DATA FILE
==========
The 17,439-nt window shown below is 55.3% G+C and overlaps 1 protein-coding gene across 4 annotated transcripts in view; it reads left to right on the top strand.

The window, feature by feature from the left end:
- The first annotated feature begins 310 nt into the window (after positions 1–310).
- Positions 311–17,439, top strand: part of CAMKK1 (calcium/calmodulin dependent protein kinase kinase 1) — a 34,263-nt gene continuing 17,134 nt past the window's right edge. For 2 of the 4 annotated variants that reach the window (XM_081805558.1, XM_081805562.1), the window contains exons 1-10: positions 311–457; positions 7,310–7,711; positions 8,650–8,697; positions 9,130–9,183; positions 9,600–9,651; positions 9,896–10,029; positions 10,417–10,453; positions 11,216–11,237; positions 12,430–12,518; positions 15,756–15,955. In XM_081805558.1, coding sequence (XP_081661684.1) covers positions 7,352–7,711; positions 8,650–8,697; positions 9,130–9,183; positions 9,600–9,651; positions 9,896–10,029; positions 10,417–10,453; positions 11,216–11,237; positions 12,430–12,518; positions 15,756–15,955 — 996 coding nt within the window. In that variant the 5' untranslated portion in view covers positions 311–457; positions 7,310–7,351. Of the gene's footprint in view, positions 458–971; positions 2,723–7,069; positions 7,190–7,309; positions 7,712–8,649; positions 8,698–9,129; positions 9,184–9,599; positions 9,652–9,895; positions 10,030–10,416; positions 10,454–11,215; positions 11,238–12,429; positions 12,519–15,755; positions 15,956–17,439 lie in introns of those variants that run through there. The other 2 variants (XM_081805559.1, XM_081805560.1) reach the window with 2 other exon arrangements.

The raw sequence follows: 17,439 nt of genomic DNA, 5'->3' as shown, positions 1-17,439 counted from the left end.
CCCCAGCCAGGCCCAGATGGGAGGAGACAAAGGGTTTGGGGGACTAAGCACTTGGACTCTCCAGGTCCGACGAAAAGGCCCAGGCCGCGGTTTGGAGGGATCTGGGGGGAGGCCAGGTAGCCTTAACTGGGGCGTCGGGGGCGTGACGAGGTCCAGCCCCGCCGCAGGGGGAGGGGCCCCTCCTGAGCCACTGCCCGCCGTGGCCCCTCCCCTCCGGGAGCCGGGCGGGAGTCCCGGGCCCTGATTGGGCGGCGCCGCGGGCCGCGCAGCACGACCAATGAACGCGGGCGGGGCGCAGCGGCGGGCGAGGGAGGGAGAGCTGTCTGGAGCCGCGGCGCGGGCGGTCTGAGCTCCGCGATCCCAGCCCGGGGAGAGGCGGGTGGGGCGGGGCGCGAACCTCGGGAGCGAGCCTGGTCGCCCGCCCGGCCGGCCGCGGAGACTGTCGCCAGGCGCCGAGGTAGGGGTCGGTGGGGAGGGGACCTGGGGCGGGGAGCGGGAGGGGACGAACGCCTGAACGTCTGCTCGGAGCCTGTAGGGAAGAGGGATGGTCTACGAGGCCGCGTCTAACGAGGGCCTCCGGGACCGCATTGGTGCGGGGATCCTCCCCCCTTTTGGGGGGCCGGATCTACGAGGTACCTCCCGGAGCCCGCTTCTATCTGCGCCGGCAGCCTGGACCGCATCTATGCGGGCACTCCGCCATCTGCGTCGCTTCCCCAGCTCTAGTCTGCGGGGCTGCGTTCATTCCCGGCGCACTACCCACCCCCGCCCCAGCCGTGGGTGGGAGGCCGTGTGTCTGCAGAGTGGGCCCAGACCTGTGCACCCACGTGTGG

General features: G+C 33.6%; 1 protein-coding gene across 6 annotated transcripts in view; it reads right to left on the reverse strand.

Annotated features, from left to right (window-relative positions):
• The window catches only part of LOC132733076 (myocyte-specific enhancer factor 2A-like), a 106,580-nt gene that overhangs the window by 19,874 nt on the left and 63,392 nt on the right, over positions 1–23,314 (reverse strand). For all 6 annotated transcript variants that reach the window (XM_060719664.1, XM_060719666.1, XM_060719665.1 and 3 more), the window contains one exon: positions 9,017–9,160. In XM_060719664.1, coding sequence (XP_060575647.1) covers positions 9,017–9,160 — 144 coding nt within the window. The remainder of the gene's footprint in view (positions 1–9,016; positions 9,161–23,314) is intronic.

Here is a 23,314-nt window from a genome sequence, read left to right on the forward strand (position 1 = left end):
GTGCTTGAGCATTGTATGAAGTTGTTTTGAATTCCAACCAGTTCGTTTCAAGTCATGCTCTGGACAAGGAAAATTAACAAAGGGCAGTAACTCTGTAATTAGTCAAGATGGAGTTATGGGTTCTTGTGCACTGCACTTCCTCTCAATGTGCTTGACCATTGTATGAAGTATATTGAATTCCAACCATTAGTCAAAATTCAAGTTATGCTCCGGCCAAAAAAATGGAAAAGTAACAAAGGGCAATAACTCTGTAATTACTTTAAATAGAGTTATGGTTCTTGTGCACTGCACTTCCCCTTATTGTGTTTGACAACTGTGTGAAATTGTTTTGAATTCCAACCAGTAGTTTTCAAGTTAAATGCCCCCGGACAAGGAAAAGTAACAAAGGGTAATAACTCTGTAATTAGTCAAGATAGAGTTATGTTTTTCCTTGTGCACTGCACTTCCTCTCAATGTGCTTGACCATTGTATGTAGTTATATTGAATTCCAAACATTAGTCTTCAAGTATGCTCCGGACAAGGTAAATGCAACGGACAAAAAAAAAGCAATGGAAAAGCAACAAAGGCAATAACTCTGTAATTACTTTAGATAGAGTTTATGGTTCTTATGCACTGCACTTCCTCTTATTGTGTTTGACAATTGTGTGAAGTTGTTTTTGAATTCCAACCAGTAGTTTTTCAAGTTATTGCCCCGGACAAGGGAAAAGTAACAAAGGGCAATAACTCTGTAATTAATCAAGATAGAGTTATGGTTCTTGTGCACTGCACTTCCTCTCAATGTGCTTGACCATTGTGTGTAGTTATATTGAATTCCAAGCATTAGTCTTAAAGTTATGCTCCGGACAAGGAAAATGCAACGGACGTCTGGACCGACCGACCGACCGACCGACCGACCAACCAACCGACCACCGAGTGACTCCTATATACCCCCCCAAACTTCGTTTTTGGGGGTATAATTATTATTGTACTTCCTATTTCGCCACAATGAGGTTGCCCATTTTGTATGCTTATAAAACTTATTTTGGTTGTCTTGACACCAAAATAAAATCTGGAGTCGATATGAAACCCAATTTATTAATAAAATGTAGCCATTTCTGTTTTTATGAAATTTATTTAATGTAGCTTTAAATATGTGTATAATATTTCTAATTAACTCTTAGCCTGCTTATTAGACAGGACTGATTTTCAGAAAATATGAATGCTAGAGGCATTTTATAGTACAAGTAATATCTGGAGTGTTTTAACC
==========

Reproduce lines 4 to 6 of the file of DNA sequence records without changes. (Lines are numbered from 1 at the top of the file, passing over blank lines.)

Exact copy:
- Positions 311–17,439, top strand: part of CAMKK1 (calcium/calmodulin dependent protein kinase kinase 1) — a 34,263-nt gene continuing 17,134 nt past the window's right edge. For 2 of the 4 annotated variants that reach the window (XM_081805558.1, XM_081805562.1), the window contains exons 1-10: positions 311–457; positions 7,310–7,711; positions 8,650–8,697; positions 9,130–9,183; positions 9,600–9,651; positions 9,896–10,029; positions 10,417–10,453; positions 11,216–11,237; positions 12,430–12,518; positions 15,756–15,955. In XM_081805558.1, coding sequence (XP_081661684.1) covers positions 7,352–7,711; positions 8,650–8,697; positions 9,130–9,183; positions 9,600–9,651; positions 9,896–10,029; positions 10,417–10,453; positions 11,216–11,237; positions 12,430–12,518; positions 15,756–15,955 — 996 coding nt within the window. In that variant the 5' untranslated portion in view covers positions 311–457; positions 7,310–7,351. Of the gene's footprint in view, positions 458–971; positions 2,723–7,069; positions 7,190–7,309; positions 7,712–8,649; positions 8,698–9,129; positions 9,184–9,599; positions 9,652–9,895; positions 10,030–10,416; positions 10,454–11,215; positions 11,238–12,429; positions 12,519–15,755; positions 15,956–17,439 lie in introns of those variants that run through there. The other 2 variants (XM_081805559.1, XM_081805560.1) reach the window with 2 other exon arrangements.

The raw sequence follows: 17,439 nt of genomic DNA, 5'->3' as shown, positions 1-17,439 counted from the left end.
CCCCAGCCAGGCCCAGATGGGAGGAGACAAAGGGTTTGGGGGACTAAGCACTTGGACTCTCCAGGTCCGACGAAAAGGCCCAGGCCGCGGTTTGGAGGGATCTGGGGGGAGGCCAGGTAGCCTTAACTGGGGCGTCGGGGGCGTGACGAGGTCCAGCCCCGCCGCAGGGGGAGGGGCCCCTCCTGAGCCACTGCCCGCCGTGGCCCCTCCCCTCCGGGAGCCGGGCGGGAGTCCCGGGCCCTGATTGGGCGGCGCCGCGGGCCGCGCAGCACGACCAATGAACGCGGGCGGGGCGCAGCGGCGGGCGAGGGAGGGAGAGCTGTCTGGAGCCGCGGCGCGGGCGGTCTGAGCTCCGCGATCCCAGCCCGGGGAGAGGCGGGTGGGGCGGGGCGCGAACCTCGGGAGCGAGCCTGGTCGCCCGCCCGGCCGGCCGCGGAGACTGTCGCCAGGCGCCGAGGTAGGGGTCGGTGGGGAGGGGACCTGGGGCGGGGAGCGGGAGGGGACGAACGCCTGAACGTCTGCTCGGAGCCTGTAGGGAAGAGGGATGGTCTACGAGGCCGCGTCTAACGAGGGCCTCCGGGACCGCATTGGTGCGGGGATCCTCCCCCCTTTTGGGGGGCCGGATCTACGAGGTACCTCCCGGAGCCCGCTTCTATCTGCGCCGGCAGCCTGGACCGCATCTATGCGGGCACTCCGCCATCTGCGTCGCTTCCCCAGCTCTAGTCTGCGGGGCTGCGTTCATTCCCGGCGCACTACCCACCCCCGCCCCAGCCGTGGGTGGGAGGCCGTGTGTCTGCAGAGTGGGCCCAGACCTGTGCACCCACGTGTGG